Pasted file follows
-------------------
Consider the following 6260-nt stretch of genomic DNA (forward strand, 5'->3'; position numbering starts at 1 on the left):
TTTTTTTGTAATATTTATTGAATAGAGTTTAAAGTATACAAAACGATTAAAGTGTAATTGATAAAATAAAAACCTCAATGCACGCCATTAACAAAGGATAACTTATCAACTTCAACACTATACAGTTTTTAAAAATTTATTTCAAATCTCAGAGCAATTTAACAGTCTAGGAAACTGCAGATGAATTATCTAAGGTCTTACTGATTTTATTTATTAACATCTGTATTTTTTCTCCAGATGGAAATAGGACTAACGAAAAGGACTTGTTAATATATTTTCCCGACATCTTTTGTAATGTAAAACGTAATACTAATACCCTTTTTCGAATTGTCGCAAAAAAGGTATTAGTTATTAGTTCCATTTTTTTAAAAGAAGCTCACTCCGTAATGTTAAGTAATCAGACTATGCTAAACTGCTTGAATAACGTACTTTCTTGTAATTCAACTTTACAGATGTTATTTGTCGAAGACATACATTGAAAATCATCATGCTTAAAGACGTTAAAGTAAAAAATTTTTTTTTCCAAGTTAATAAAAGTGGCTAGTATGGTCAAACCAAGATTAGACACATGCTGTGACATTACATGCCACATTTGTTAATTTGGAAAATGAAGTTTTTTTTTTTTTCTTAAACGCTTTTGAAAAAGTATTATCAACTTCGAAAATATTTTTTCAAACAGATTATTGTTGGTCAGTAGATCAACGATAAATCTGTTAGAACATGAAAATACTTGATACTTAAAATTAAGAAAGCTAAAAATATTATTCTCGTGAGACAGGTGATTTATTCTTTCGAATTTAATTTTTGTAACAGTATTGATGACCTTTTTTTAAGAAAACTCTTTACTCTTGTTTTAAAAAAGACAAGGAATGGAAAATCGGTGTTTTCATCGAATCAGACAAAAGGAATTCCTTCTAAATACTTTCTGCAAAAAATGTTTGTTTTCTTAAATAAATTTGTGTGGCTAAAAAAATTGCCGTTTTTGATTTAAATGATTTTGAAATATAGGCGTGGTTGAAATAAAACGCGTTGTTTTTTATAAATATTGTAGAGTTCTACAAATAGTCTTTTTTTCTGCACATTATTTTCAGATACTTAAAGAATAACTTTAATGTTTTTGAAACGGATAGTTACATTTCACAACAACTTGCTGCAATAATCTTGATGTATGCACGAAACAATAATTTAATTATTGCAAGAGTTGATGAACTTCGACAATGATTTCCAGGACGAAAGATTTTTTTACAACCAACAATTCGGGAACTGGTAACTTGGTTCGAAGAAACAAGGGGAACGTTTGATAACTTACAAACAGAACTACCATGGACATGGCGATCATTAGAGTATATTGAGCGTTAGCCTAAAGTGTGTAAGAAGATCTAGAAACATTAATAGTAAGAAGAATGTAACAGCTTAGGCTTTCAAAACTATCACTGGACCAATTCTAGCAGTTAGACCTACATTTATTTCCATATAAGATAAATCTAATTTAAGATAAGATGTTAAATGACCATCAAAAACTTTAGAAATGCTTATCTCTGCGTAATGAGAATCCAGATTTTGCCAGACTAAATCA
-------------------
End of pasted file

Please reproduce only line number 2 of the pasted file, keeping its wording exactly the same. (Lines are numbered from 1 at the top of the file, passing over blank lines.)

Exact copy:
TTTTTTTGTAATATTTATTGAATAGAGTTTAAAGTATACAAAACGATTAAAGTGTAATTGATAAAATAAAAACCTCAATGCACGCCATTAACAAAGGATAACTTATCAACTTCAACACTATACAGTTTTTAAAAATTTATTTCAAATCTCAGAGCAATTTAACAGTCTAGGAAACTGCAGATGAATTATCTAAGGTCTTACTGATTTTATTTATTAACATCTGTATTTTTTCTCCAGATGGAAATAGGACTAACGAAAAGGACTTGTTAATATATTTTCCCGACATCTTTTGTAATGTAAAACGTAATACTAATACCCTTTTTCGAATTGTCGCAAAAAAGGTATTAGTTATTAGTTCCATTTTTTTAAAAGAAGCTCACTCCGTAATGTTAAGTAATCAGACTATGCTAAACTGCTTGAATAACGTACTTTCTTGTAATTCAACTTTACAGATGTTATTTGTCGAAGACATACATTGAAAATCATCATGCTTAAAGACGTTAAAGTAAAAAATTTTTTTTTCCAAGTTAATAAAAGTGGCTAGTATGGTCAAACCAAGATTAGACACATGCTGTGACATTACATGCCACATTTGTTAATTTGGAAAATGAAGTTTTTTTTTTTTTCTTAAACGCTTTTGAAAAAGTATTATCAACTTCGAAAATATTTTTTCAAACAGATTATTGTTGGTCAGTAGATCAACGATAAATCTGTTAGAACATGAAAATACTTGATACTTAAAATTAAGAAAGCTAAAAATATTATTCTCGTGAGACAGGTGATTTATTCTTTCGAATTTAATTTTTGTAACAGTATTGATGACCTTTTTTTAAGAAAACTCTTTACTCTTGTTTTAAAAAAGACAAGGAATGGAAAATCGGTGTTTTCATCGAATCAGACAAAAGGAATTCCTTCTAAATACTTTCTGCAAAAAATGTTTGTTTTCTTAAATAAATTTGTGTGGCTAAAAAAATTGCCGTTTTTGATTTAAATGATTTTGAAATATAGGCGTGGTTGAAATAAAACGCGTTGTTTTTTATAAATATTGTAGAGTTCTACAAATAGTCTTTTTTTCTGCACATTATTTTCAGATACTTAAAGAATAACTTTAATGTTTTTGAAACGGATAGTTACATTTCACAACAACTTGCTGCAATAATCTTGATGTATGCACGAAACAATAATTTAATTATTGCAAGAGTTGATGAACTTCGACAATGATTTCCAGGACGAAAGATTTTTTTACAACCAACAATTCGGGAACTGGTAACTTGGTTCGAAGAAACAAGGGGAACGTTTGATAACTTACAAACAGAACTACCATGGACATGGCGATCATTAGAGTATATTGAGCGTTAGCCTAAAGTGTGTAAGAAGATCTAGAAACATTAATAGTAAGAAGAATGTAACAGCTTAGGCTTTCAAAACTATCACTGGACCAATTCTAGCAGTTAGACCTACATTTATTTCCATATAAGATAAATCTAATTTAAGATAAGATGTTAAATGACCATCAAAAACTTTAGAAATGCTTATCTCTGCGTAATGAGAATCCAGATTTTGCCAGACTAAATCA